20 March 2016

Duping Delight

He lied for pleasure,” Fuselier said— Supervisory Special Agent Dwayne Fuselier, a clinical psychologist and an FBI investigator.
In this case, he was talking about Eric Harris of Columbine notoriety. But millions of people who aren’t mass murderers also lie for pleasure. They tread beyond compulsive, they go beyond obsessive– they lie for enjoyment, gratification, and amusement.

Telling Lies by Paul Ekman
Psychologist Paul Ekman says lying represents a key characteristic of the psychopathic profile. He calls it ‘duping delight’.

It’s rare for the average person to get to know a criminal mind. I’m not talking about the desperate committer of crimes or those who’ve lost their way, but people who deliberately set out to steal or defraud for no other reason than they wish to.

Oddly enough, most fraudsters I’ve personally known have been disbarred lawyers. Truly. Wait, I’m not picking on lawyers as a class nor am I providing fodder for lawyer jokes– we can do that another time if my friend Dale turns a blind eye. But for unexplained reasons that seem beyond coincidence, the major swindlers I’ve encountered have been former attorneys and one a former judge. They all hail from Florida as well, formerly a haven for con artists and scammers selling underwater parcels of land.

My friend Sharon sent me an Orlando Sentinel article titled “Husband of disbarred attorney sues her, alleging fraud, forgery.” Strange as that sounds, it barely hints at the machinations involved… you’ve got to read the article.

It put me in mind of another lawyer whom I’ll call Dr. Bob Black.

Judge Not Lest… an opinion piece

I met ‘Dr. Black’ at a local college campus. We chatted between breaks. He failed to let on he’d been disbarred, although he mentioned numerous times he’d been a judge. He shared he was raised in financial comfort and had been well educated. His relationship with his parents, especially Bob Sr, sounded complex and later left me wondering about the residual effects.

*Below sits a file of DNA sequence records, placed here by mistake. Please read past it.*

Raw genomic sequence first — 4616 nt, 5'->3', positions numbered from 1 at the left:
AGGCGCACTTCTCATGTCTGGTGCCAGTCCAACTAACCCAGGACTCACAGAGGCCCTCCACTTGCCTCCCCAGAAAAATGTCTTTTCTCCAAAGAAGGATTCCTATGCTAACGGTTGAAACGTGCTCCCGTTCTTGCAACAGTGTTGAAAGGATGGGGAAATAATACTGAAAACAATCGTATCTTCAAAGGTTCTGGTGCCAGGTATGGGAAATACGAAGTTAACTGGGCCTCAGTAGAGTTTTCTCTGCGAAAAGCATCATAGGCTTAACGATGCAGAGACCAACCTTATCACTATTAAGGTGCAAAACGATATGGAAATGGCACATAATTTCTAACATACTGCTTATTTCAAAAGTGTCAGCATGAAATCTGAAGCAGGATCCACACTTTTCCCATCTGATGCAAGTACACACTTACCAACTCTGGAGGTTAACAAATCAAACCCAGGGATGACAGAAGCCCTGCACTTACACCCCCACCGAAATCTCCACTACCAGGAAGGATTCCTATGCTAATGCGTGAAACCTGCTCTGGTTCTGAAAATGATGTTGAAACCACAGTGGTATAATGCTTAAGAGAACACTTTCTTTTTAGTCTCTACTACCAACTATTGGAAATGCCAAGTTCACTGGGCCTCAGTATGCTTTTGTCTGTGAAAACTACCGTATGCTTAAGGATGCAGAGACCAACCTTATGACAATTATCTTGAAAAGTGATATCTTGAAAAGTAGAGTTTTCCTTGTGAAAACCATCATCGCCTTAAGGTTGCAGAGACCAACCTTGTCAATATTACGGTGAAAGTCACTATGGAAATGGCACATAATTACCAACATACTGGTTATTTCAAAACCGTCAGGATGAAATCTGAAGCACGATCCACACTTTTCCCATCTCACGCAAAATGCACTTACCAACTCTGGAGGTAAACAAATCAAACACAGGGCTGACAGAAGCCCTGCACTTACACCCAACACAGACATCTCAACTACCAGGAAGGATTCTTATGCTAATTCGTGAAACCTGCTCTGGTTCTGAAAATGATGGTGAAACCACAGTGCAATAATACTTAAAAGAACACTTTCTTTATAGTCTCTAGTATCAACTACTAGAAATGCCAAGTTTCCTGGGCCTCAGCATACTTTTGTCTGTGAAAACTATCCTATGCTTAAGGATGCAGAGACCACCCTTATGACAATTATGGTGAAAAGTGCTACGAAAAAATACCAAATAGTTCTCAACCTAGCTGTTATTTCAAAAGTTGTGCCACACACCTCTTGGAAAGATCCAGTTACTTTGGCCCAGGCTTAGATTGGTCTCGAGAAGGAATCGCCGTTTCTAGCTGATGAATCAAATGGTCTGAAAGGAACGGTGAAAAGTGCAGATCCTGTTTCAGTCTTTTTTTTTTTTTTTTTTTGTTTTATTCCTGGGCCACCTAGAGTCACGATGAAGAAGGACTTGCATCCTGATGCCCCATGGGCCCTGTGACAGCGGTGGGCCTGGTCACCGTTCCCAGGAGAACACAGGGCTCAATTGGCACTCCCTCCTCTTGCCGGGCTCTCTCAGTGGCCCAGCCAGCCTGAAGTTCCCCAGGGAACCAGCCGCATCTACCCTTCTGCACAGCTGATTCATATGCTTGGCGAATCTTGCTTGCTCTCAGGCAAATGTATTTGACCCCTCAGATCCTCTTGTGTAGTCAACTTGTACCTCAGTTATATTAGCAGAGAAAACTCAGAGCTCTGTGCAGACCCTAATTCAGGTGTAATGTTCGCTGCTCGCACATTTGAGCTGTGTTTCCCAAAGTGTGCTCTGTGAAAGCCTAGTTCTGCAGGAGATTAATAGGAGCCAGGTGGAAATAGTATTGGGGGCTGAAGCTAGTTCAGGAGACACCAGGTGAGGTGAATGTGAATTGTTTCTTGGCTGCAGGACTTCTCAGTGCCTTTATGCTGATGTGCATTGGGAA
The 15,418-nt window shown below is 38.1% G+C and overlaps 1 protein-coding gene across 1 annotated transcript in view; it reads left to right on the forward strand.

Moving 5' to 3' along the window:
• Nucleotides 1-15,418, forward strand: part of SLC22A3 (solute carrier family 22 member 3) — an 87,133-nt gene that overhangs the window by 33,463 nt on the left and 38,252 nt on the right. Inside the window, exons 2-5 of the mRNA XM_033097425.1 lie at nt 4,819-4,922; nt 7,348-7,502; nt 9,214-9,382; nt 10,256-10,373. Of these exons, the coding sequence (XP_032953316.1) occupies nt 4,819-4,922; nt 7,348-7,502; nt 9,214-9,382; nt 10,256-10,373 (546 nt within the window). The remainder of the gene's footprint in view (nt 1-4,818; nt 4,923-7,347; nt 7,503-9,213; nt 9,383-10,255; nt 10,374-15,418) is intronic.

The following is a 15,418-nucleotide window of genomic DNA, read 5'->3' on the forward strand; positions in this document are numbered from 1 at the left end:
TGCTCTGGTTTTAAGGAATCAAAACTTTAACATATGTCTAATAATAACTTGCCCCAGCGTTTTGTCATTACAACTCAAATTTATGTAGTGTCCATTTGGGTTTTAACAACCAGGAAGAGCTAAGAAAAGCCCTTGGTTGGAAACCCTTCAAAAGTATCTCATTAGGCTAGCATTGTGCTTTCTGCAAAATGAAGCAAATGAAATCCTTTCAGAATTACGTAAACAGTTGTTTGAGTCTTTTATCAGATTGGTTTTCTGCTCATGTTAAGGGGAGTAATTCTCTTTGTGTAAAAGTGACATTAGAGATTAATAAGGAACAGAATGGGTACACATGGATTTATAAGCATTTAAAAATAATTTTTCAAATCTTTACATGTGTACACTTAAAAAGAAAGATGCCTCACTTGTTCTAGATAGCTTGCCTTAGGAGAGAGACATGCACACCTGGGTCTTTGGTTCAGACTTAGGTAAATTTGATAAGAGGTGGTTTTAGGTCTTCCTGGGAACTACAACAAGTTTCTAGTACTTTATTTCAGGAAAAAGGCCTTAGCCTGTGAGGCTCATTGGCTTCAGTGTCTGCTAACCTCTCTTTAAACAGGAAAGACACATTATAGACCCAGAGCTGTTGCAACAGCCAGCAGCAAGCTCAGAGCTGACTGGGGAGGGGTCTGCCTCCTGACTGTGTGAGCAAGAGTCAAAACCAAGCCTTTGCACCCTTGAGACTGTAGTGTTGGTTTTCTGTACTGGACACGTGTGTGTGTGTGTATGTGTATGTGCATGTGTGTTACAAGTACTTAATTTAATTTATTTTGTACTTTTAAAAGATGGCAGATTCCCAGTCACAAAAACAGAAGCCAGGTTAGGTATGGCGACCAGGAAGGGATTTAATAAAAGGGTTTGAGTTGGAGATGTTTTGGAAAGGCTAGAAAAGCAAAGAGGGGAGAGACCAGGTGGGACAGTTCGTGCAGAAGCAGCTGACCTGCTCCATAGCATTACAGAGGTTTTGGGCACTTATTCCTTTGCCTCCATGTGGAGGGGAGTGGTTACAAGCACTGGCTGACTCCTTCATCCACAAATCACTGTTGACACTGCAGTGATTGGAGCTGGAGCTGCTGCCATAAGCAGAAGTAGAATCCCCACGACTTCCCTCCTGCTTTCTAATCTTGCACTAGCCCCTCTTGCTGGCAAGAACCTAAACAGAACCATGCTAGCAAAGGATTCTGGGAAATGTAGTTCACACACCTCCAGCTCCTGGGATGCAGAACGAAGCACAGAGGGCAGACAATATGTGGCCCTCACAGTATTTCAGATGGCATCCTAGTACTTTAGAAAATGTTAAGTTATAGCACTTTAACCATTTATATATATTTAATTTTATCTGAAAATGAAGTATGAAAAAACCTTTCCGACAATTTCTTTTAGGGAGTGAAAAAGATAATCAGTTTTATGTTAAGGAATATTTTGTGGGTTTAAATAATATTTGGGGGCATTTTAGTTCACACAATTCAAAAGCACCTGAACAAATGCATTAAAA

Black had bought a minor mansion in an Orlando historical district. He’d gutted it and was in the process of slicing its interior into small apartments when the Historical Society called a halt, pointing out that ruining a historical building and establishing multi-family residences in a single-family zone was forbidden. Unfazed, Black put it up for sale, advertising it as partially converted to apartments but possibly not mentioning the legal stumbling blocks.

At the time of his real estate ventures, Bob was also hawking a computer he called the Macintosh XLS. I recognized the machine as an Apple Lisa, the forerunner to the Mac, although Black claimed it was not a Lisa but a super-advanced product that outclassed other computers— especially its price of $10 000, about five times the price of a Mac at the time.

A little research showed he was buying refurbished units from a company in Shreveport, bundling them with freeware and shareware, and offering training worth “thousands of dollars.” As it happened, he was paying less than $40 for adult classes at Winter Park Tech where my friend Geri taught. Geri found herself with more than one of his victims in her classes, including one man whose wife was dying of cancer and was barely holding together emotionally.

The Scheme